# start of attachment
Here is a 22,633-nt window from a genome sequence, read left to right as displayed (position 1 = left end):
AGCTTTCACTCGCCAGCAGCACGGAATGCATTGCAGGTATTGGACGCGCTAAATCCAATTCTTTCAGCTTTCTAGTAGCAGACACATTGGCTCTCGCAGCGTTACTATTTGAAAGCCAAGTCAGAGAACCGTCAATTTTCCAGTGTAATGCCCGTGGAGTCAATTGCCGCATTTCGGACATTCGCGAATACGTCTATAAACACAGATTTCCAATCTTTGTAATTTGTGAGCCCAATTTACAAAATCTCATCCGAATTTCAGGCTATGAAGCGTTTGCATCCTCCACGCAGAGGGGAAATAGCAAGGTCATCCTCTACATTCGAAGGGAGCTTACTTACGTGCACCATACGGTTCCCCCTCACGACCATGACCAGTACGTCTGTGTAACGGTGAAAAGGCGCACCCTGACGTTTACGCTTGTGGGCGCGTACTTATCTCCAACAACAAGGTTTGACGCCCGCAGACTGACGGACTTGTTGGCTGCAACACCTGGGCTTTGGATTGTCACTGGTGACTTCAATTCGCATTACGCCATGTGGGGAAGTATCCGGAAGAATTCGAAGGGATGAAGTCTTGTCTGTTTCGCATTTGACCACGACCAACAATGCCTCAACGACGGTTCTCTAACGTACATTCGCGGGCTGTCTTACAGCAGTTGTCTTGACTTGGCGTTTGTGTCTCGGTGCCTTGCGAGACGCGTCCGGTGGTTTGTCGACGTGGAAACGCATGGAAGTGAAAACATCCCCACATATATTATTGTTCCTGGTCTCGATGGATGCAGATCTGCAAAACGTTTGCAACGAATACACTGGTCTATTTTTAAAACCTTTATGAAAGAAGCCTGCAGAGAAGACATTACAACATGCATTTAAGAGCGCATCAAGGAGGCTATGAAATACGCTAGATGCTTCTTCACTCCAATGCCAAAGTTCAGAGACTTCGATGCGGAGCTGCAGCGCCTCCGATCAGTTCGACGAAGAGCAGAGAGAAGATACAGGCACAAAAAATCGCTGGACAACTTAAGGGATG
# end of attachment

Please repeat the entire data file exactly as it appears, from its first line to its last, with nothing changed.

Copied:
Here is a 22,633-nt window from a genome sequence, read left to right as displayed (position 1 = left end):
AGCTTTCACTCGCCAGCAGCACGGAATGCATTGCAGGTATTGGACGCGCTAAATCCAATTCTTTCAGCTTTCTAGTAGCAGACACATTGGCTCTCGCAGCGTTACTATTTGAAAGCCAAGTCAGAGAACCGTCAATTTTCCAGTGTAATGCCCGTGGAGTCAATTGCCGCATTTCGGACATTCGCGAATACGTCTATAAACACAGATTTCCAATCTTTGTAATTTGTGAGCCCAATTTACAAAATCTCATCCGAATTTCAGGCTATGAAGCGTTTGCATCCTCCACGCAGAGGGGAAATAGCAAGGTCATCCTCTACATTCGAAGGGAGCTTACTTACGTGCACCATACGGTTCCCCCTCACGACCATGACCAGTACGTCTGTGTAACGGTGAAAAGGCGCACCCTGACGTTTACGCTTGTGGGCGCGTACTTATCTCCAACAACAAGGTTTGACGCCCGCAGACTGACGGACTTGTTGGCTGCAACACCTGGGCTTTGGATTGTCACTGGTGACTTCAATTCGCATTACGCCATGTGGGGAAGTATCCGGAAGAATTCGAAGGGATGAAGTCTTGTCTGTTTCGCATTTGACCACGACCAACAATGCCTCAACGACGGTTCTCTAACGTACATTCGCGGGCTGTCTTACAGCAGTTGTCTTGACTTGGCGTTTGTGTCTCGGTGCCTTGCGAGACGCGTCCGGTGGTTTGTCGACGTGGAAACGCATGGAAGTGAAAACATCCCCACATATATTATTGTTCCTGGTCTCGATGGATGCAGATCTGCAAAACGTTTGCAACGAATACACTGGTCTATTTTTAAAACCTTTATGAAAGAAGCCTGCAGAGAAGACATTACAACATGCATTTAAGAGCGCATCAAGGAGGCTATGAAATACGCTAGATGCTTCTTCACTCCAATGCCAAAGTTCAGAGACTTCGATGCGGAGCTGCAGCGCCTCCGATCAGTTCGACGAAGAGCAGAGAGAAGATACAGGCACAAAAAATCGCTGGACAACTTAAGGGATG